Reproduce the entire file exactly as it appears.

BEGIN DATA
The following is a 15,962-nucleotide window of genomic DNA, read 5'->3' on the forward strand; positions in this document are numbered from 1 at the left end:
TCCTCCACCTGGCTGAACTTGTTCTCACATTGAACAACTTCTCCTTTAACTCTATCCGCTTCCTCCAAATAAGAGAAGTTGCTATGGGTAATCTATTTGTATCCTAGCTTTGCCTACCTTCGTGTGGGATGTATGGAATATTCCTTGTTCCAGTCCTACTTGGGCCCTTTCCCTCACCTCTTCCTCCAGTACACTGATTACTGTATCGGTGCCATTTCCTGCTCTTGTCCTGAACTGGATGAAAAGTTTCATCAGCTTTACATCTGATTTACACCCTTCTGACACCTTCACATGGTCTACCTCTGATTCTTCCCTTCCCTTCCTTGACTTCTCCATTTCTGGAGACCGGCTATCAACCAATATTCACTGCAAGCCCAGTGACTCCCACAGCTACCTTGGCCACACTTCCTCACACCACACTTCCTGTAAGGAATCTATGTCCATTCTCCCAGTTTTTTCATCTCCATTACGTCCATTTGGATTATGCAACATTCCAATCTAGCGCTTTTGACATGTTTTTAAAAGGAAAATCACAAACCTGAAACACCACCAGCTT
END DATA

The following is a 15,962-nucleotide window of genomic DNA, read 5'->3' on the forward strand; positions in this document are numbered from 1 at the left end:
TCCTCCACCTGGCTGAACTTGTTCTCACATTGAACAACTTCTCCTTTAACTCTATCCGCTTCCTCCAAATAAGAGAAGTTGCTATGGGTAATCTATTTGTATCCTAGCTTTGCCTACCTTCGTGTGGGATGTATGGAATATTCCTTGTTCCAGTCCTACTTGGGCCCTTTCCCTCACCTCTTCCTCCAGTACACTGATTACTGTATCGGTGCCATTTCCTGCTCTTGTCCTGAACTGGATGAAAAGTTTCATCAGCTTTACATCTGATTTACACCCTTCTGACACCTTCACATGGTCTACCTCTGATTCTTCCCTTCCCTTCCTTGACTTCTCCATTTCTGGAGACCGGCTATCAACCAATATTCACTGCAAGCCCAGTGACTCCCACAGCTACCTTGGCCACACTTCCTCACACCACACTTCCTGTAAGGAATCTATGTCCATTCTCCCAGTTTTTTCATCTCCATTACGTCCATTTGGATTATGCAACATTCCAATCTAGCGCTTTTGACATGTTTTTAAAAGGAAAATCACAAACCTGAAACACCACCAGCTT